November 14, 2012
Story by Giselle Gomez
It was 11:00 am and the sun was attempting to pierce through the foggy sky in Lido Beach, Long Island. With a huge smile on her face, Faye Lagares of Queens, NY began loading food, water and comfort kits filled with blankets, trash bags and other items into Red Cross vehicles. Faye, who works for Citibank, is a brand new volunteer. Citibank’s volunteer program is dedicated to connecting their employees with volunteer opportunities in their communities.
“A request came in for around 50 volunteers and in a matter of hours every slot was filled,” said Faye. “Many of our employees were affected [by Sandy] and I just felt I needed to do something.”
Jessica Fleurimond from Philadelphia, Steve Brown from Texas, Giselle Gomez from California, Kabir Tombat, an AmeriCorps member currently working with the Greater New York Red Cross Chapter and Red Cross Long Island Board Member Joel Greenberg, all joined Faye, going door to door throughout Lido Beach distributing meals and supplies.
One of the team’s main goals was to reach senior citizens living in high-rise apartments who still did not have power. At each building, the group divided into teams of two, going to floor-to-floor and ensuring that all residents received food, water, blankets and supplies.
“It was just truly incredible how we all quickly came together to help,” said Giselle Gomez. “At the end of the day, we were not strangers, but instead a family.”
September 2, 2010
This story is written by Red Cross worker Autum Mihm from the Cape Fear chapter of the American Red Cross.
Wilmington, NC, September 2, 2010– The American Red Cross continues preparations for Hurricane Earl as it approaches the East Coast of the United States. The Cape Fear Chapter in Wilmington, NC currently has 115 local staff and volunteers and 15 visiting Red Cross disaster relief workers supporting preparedness activities and on standby for response to hurricane impacted areas.
Nearly 50 members of the Cape Fear Chapter Disaster Leadership Team packed into the chapters training room last night for a meeting to welcome the incoming volunteers and to discuss disaster response plans for Hurricane Earl. The Cape Fear Chapter has many dedicated volunteers on the DLT and is thankful for the additional volunteers who traveled from around the Carolinas to assist during this operation.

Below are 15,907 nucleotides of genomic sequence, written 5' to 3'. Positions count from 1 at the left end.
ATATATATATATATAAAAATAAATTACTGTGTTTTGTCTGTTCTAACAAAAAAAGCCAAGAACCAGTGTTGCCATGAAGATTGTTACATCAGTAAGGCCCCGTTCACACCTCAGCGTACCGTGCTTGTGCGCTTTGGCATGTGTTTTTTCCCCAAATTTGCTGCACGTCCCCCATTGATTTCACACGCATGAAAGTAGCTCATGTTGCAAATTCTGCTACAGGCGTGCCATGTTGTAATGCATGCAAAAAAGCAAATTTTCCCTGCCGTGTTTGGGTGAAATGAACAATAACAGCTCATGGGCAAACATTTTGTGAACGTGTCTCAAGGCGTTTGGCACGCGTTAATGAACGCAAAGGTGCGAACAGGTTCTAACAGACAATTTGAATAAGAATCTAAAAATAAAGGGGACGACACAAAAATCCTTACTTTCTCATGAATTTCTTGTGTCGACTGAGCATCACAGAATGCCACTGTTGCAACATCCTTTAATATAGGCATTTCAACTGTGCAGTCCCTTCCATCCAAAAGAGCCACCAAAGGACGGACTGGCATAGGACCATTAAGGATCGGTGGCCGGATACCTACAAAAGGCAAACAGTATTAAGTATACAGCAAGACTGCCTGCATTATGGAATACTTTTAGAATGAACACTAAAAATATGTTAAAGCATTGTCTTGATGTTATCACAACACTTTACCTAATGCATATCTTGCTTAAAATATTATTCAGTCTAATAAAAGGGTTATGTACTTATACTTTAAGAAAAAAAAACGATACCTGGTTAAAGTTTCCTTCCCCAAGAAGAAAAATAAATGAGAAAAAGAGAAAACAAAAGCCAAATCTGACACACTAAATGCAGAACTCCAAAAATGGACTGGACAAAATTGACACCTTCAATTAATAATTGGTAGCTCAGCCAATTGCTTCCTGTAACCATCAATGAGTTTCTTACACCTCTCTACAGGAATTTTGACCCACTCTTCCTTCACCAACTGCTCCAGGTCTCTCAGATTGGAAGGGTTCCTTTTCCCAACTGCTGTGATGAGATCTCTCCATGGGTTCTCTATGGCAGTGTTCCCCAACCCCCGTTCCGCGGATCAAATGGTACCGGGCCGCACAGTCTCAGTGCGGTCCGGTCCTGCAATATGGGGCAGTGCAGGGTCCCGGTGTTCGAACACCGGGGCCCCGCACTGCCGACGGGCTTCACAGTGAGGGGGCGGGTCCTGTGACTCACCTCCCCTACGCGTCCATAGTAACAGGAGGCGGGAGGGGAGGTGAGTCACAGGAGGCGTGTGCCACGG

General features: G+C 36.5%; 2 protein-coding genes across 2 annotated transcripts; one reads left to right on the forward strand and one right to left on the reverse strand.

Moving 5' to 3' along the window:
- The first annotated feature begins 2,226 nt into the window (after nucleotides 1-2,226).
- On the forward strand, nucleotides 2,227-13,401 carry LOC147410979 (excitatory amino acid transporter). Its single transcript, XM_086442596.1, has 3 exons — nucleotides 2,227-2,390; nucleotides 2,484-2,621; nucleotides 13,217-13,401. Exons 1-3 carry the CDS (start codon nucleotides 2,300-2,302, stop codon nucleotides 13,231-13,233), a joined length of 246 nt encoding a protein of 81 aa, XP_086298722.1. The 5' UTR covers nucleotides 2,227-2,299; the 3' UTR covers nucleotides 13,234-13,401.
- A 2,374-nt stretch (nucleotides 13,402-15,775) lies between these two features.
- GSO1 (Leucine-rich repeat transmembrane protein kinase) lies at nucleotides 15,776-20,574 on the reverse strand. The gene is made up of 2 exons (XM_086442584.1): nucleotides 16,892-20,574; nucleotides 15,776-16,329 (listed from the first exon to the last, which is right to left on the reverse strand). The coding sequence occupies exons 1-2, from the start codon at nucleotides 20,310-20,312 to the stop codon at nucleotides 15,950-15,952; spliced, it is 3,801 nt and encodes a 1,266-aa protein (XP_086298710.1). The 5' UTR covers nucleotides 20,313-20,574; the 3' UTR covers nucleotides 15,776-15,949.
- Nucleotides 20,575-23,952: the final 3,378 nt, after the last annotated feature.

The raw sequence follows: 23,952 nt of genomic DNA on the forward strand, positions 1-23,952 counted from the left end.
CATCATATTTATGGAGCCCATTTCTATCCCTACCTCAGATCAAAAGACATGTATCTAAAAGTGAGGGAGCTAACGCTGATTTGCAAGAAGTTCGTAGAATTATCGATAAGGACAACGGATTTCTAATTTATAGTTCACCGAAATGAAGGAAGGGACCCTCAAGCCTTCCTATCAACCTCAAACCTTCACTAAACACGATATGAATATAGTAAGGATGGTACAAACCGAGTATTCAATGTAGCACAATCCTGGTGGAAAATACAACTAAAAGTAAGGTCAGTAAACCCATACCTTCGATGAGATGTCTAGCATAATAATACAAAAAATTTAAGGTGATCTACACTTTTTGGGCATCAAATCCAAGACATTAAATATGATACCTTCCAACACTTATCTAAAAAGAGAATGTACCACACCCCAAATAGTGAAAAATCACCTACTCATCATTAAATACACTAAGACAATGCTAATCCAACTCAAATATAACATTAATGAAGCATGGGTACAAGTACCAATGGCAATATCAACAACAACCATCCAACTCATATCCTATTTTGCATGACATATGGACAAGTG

Here are a few of the visiting volunteers who arrived in Wilmington yesterday to assist with hurricane relief operations:
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May 17, 2010
Kate Cavanaugh counsels Sierra Rider as Juan Arevalo naps behind them at the Ed Rice Community Center Red Cross Shelter in Memphis, TN.
Kate Cavanaugh volunteers for the Greater Kansas City Chapter of the American Red Cross in Kansas City, Missouri and is returning home from her first mission at the American Red Cross Tennessee Floods National Disaster Relief Operation.
Cavanaugh is a licensed bilingual social worker who came on board of the operation as a mental health worker. As she deplaned in Memphis, she called the Red Cross hotline and told the assignment desk that she spoke Spanish fluently. She was asked to report directly to the Ed Rice Shelter in Memphis where a large Hispanic shelter population was climbing.
For the next ten days Cavanaugh spent every day long into the evening at the shelter. Shelter manager, Sharon Lowery described her as, “blessed to have Kate joined at my hip because of her bilingual abilities, her big heart and her mental health background.”
There at the Ed Rice Shelter, Cavanaugh bore witness to a great deal of stories as she counseled families about their escape from rapidly rising flood waters. As she bridged both communication and cultural gaps, she helped ensure shelter residents that their stay in Red Cross shelter would be safe.
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May 13, 2010